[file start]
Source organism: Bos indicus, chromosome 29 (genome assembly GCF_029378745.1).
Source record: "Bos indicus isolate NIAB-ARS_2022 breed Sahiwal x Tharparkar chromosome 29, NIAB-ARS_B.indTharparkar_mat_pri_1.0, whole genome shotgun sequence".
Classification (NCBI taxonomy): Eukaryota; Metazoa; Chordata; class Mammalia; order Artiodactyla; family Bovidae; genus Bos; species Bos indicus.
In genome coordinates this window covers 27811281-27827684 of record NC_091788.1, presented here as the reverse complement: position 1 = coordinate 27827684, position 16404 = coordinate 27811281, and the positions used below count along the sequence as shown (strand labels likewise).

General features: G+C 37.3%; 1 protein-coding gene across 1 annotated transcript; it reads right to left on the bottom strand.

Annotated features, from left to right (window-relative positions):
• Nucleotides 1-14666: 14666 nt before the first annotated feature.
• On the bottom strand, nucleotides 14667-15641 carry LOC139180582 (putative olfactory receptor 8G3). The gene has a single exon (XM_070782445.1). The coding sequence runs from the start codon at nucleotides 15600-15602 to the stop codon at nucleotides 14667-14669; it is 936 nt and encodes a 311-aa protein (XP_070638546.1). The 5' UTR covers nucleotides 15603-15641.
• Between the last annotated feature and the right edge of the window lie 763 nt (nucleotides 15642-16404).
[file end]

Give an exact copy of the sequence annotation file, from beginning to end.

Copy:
Source organism: Bos indicus, chromosome 29 (genome assembly GCF_029378745.1).
Source record: "Bos indicus isolate NIAB-ARS_2022 breed Sahiwal x Tharparkar chromosome 29, NIAB-ARS_B.indTharparkar_mat_pri_1.0, whole genome shotgun sequence".
Classification (NCBI taxonomy): Eukaryota; Metazoa; Chordata; class Mammalia; order Artiodactyla; family Bovidae; genus Bos; species Bos indicus.
In genome coordinates this window covers 27811281-27827684 of record NC_091788.1, presented here as the reverse complement: position 1 = coordinate 27827684, position 16404 = coordinate 27811281, and the positions used below count along the sequence as shown (strand labels likewise).

General features: G+C 37.3%; 1 protein-coding gene across 1 annotated transcript; it reads right to left on the bottom strand.

Annotated features, from left to right (window-relative positions):
• Nucleotides 1-14666: 14666 nt before the first annotated feature.
• On the bottom strand, nucleotides 14667-15641 carry LOC139180582 (putative olfactory receptor 8G3). The gene has a single exon (XM_070782445.1). The coding sequence runs from the start codon at nucleotides 15600-15602 to the stop codon at nucleotides 14667-14669; it is 936 nt and encodes a 311-aa protein (XP_070638546.1). The 5' UTR covers nucleotides 15603-15641.
• Between the last annotated feature and the right edge of the window lie 763 nt (nucleotides 15642-16404).